Sex-Related Differences in Self-Paced All Out High-Intensity Intermittent Cycling: Mechanical and Physiological Responses

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Panissa, Valeria L. G.
Julio, Ursula F.
Franca, Vanessa [UNESP]
Lira, Fabio S. [UNESP]
Hofmann, Peter
Takito, Monica Y.
Franchini, Emerson

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Journal Sports Science & Medicine


The purpose of this study was to compare sex-related responses to a self-paced all out high-intensity intermittent exercise (HIIE). 9 women and 10 men were submitted to a maximal incremental test (to determine maximum aerobic power - MAP and VO2peak), and an HIIE cycling (60x8s: 12s, effort: pause). During the protocol the mean value of (V) over dotO(2) and heart rate for the entire exercise (VO2total and HRtotal) as well as the values only in the effort or pause ((V) over dotO(2effort), VO2pause and HReffort and HRpause) relative to VO2peak were measured. Anaerobic power reserve (APR), blood lactate [La] and the respiratory exchange ratio (RER) were also measured. These variables were compared between men and women using the unpaired t test. Men used greater APR (109 +/- 12%MAP vs 92 +/- 6%MAP) with similar (V) over dotO(2total) (74 +/- 7 vs 78 +/- 8% VO2peak), however, when effort and pause were analysed separately, (V) over dotO(2effort) (80 +/- 9 vs 80 +/- 5%VO2peak) was similar between sexes, while (V) over dotO(2pause) was lower in men (69 +/- 6% vs 77 +/- 11% VO2peak, respectively). Women presented lower power decrement (30 +/- 11 vs 11 +/- 3%), RER (1.04 +/- 0.03 vs 1.00 +/- 0.02) and [La](peak) (8.6 +/- 0.9 vs 5.9 +/- 2.3 mmol.L-1). Thus, we can conclude that men self-paced HIIE at higher APR but with the same cardiovascular/aerobic solicitation as women.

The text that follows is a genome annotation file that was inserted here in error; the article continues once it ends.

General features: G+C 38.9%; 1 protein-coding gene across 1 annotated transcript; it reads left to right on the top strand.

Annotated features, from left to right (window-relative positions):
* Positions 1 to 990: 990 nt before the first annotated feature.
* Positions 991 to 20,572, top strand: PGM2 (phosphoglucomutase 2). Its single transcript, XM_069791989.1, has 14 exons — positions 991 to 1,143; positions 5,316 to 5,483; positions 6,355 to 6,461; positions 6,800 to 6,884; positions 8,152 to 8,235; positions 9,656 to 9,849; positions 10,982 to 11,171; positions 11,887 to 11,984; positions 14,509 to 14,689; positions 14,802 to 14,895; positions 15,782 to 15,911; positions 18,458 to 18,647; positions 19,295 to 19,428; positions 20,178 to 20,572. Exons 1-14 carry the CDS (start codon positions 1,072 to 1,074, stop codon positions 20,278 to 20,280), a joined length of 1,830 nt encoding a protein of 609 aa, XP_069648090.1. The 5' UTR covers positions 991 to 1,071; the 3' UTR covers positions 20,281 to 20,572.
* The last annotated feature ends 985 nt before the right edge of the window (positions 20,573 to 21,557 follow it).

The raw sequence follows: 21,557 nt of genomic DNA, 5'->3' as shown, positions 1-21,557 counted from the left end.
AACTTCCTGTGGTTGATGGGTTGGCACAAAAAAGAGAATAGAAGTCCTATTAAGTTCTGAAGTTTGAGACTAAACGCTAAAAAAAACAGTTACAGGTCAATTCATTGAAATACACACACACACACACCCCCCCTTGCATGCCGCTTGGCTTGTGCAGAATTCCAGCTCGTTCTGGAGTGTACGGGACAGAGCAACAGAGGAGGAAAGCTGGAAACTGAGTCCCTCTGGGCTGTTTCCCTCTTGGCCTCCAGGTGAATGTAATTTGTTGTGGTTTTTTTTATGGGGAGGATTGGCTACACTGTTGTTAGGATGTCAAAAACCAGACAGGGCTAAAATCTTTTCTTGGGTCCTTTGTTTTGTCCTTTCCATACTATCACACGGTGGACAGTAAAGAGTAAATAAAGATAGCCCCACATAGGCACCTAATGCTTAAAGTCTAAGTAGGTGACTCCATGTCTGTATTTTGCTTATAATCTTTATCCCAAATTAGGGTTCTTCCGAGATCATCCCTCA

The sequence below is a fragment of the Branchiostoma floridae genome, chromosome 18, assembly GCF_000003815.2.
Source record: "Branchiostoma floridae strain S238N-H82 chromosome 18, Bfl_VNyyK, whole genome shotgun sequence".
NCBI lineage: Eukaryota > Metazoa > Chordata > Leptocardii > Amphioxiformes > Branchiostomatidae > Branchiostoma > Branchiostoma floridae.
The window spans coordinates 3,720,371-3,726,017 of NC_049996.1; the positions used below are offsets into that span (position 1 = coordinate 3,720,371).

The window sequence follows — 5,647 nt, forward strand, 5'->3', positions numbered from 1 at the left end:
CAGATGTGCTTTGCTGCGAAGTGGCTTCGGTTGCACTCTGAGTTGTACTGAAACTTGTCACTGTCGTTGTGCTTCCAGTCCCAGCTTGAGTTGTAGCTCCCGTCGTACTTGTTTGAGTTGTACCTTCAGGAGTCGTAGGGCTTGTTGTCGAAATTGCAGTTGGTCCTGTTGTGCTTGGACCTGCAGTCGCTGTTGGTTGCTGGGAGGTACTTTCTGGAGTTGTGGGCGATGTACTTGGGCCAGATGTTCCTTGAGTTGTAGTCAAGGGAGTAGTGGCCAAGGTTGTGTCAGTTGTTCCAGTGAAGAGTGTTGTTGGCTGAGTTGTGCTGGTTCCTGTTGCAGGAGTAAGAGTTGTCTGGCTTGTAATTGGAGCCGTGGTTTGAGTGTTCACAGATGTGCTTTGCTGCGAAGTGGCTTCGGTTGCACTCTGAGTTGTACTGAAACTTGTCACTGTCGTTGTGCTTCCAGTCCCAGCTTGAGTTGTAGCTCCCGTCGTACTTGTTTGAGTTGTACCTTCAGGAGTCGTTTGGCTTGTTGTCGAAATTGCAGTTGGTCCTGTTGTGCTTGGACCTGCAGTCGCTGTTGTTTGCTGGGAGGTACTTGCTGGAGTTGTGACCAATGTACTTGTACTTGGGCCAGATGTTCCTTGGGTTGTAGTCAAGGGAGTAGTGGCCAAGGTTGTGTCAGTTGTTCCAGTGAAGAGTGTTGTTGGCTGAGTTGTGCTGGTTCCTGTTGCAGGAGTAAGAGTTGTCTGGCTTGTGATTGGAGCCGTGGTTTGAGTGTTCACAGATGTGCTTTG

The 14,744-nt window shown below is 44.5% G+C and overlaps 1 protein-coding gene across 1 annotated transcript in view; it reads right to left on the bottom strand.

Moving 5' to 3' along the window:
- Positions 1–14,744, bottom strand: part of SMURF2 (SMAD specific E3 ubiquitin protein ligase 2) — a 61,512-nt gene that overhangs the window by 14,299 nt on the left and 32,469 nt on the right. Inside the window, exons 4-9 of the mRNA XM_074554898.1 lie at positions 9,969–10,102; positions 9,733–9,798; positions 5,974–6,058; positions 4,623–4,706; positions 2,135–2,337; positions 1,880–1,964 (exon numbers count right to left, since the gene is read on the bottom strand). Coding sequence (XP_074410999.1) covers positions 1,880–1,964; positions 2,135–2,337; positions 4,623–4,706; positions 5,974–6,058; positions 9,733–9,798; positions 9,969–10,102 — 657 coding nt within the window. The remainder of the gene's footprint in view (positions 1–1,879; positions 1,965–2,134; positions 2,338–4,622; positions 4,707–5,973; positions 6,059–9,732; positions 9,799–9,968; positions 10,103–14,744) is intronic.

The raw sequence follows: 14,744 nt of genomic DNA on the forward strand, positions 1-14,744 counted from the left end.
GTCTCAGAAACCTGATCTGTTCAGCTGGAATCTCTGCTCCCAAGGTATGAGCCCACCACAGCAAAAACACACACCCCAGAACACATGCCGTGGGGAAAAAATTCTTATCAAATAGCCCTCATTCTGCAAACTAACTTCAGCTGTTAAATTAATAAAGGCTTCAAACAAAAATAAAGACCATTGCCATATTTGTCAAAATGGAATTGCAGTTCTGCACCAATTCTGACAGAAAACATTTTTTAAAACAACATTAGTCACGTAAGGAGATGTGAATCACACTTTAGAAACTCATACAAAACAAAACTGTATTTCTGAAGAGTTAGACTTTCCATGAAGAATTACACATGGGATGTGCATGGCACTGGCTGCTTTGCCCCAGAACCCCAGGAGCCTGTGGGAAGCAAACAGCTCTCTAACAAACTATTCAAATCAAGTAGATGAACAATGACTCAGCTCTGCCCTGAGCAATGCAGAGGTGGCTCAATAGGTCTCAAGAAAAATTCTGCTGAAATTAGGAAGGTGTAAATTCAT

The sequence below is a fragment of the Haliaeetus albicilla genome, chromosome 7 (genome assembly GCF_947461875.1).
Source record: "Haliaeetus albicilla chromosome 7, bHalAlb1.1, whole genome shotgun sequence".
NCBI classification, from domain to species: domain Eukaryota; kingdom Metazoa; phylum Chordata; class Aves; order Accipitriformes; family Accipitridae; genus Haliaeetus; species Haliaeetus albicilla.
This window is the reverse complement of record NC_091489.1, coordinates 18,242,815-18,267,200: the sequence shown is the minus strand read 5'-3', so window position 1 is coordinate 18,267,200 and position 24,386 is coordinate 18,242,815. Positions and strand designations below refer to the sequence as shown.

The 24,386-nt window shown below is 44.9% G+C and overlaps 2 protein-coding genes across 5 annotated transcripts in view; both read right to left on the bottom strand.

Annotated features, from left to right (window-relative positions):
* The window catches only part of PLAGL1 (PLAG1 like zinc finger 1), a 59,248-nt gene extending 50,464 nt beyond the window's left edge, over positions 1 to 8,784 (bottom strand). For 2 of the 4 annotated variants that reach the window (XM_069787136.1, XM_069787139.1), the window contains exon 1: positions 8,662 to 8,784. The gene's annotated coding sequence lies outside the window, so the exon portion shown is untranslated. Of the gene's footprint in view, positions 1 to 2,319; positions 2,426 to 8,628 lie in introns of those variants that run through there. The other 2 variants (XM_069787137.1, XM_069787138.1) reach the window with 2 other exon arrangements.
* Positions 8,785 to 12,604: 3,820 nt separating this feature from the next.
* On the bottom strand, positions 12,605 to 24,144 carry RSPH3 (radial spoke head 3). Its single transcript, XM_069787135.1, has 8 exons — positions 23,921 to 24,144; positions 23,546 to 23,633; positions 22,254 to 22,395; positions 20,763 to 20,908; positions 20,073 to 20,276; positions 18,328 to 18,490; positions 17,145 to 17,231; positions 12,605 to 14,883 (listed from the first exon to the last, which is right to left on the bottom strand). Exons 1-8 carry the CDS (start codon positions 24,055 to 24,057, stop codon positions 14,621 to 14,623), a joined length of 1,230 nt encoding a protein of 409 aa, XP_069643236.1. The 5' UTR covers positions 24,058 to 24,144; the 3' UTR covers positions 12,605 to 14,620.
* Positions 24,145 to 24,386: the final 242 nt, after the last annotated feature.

Oxygen uptake, sexual dimorphism, anaerobic power reserve

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Journal Of Sports Science And Medicine. Bursa: Journal Sports Science & Medicine, v. 15, n. 2, p. 372-378, 2016.